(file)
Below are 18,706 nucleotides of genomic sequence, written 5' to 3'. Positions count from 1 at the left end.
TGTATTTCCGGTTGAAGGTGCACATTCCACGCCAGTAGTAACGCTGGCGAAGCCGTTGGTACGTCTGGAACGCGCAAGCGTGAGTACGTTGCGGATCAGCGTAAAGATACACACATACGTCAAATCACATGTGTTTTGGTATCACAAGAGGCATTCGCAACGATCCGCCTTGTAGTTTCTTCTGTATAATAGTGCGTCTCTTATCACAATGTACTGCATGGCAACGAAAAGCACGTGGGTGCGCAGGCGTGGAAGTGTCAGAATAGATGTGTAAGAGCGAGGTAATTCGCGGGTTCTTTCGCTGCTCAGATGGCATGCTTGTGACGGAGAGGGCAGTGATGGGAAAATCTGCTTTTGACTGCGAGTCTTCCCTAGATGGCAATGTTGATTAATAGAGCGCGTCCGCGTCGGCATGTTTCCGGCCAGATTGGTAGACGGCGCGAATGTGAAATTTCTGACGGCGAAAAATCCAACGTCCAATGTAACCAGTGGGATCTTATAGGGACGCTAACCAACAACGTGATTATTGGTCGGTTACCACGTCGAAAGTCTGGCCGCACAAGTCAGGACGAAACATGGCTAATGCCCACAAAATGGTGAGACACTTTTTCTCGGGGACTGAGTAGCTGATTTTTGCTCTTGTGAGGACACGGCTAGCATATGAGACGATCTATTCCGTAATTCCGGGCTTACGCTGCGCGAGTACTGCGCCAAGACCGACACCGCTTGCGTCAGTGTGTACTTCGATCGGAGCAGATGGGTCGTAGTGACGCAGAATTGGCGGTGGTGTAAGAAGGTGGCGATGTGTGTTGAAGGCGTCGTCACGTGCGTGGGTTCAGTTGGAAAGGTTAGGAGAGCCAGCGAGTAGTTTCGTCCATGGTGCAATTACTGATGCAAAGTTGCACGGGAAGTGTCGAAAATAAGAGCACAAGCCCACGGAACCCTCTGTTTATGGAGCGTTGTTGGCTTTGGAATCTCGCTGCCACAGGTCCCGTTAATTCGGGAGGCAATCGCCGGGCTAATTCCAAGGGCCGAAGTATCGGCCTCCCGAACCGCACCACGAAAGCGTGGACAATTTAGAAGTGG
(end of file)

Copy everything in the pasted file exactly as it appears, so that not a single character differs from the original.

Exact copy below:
Below are 18,706 nucleotides of genomic sequence, written 5' to 3'. Positions count from 1 at the left end.
TGTATTTCCGGTTGAAGGTGCACATTCCACGCCAGTAGTAACGCTGGCGAAGCCGTTGGTACGTCTGGAACGCGCAAGCGTGAGTACGTTGCGGATCAGCGTAAAGATACACACATACGTCAAATCACATGTGTTTTGGTATCACAAGAGGCATTCGCAACGATCCGCCTTGTAGTTTCTTCTGTATAATAGTGCGTCTCTTATCACAATGTACTGCATGGCAACGAAAAGCACGTGGGTGCGCAGGCGTGGAAGTGTCAGAATAGATGTGTAAGAGCGAGGTAATTCGCGGGTTCTTTCGCTGCTCAGATGGCATGCTTGTGACGGAGAGGGCAGTGATGGGAAAATCTGCTTTTGACTGCGAGTCTTCCCTAGATGGCAATGTTGATTAATAGAGCGCGTCCGCGTCGGCATGTTTCCGGCCAGATTGGTAGACGGCGCGAATGTGAAATTTCTGACGGCGAAAAATCCAACGTCCAATGTAACCAGTGGGATCTTATAGGGACGCTAACCAACAACGTGATTATTGGTCGGTTACCACGTCGAAAGTCTGGCCGCACAAGTCAGGACGAAACATGGCTAATGCCCACAAAATGGTGAGACACTTTTTCTCGGGGACTGAGTAGCTGATTTTTGCTCTTGTGAGGACACGGCTAGCATATGAGACGATCTATTCCGTAATTCCGGGCTTACGCTGCGCGAGTACTGCGCCAAGACCGACACCGCTTGCGTCAGTGTGTACTTCGATCGGAGCAGATGGGTCGTAGTGACGCAGAATTGGCGGTGGTGTAAGAAGGTGGCGATGTGTGTTGAAGGCGTCGTCACGTGCGTGGGTTCAGTTGGAAAGGTTAGGAGAGCCAGCGAGTAGTTTCGTCCATGGTGCAATTACTGATGCAAAGTTGCACGGGAAGTGTCGAAAATAAGAGCACAAGCCCACGGAACCCTCTGTTTATGGAGCGTTGTTGGCTTTGGAATCTCGCTGCCACAGGTCCCGTTAATTCGGGAGGCAATCGCCGGGCTAATTCCAAGGGCCGAAGTATCGGCCTCCCGAACCGCACCACGAAAGCGTGGACAATTTAGAAGTGG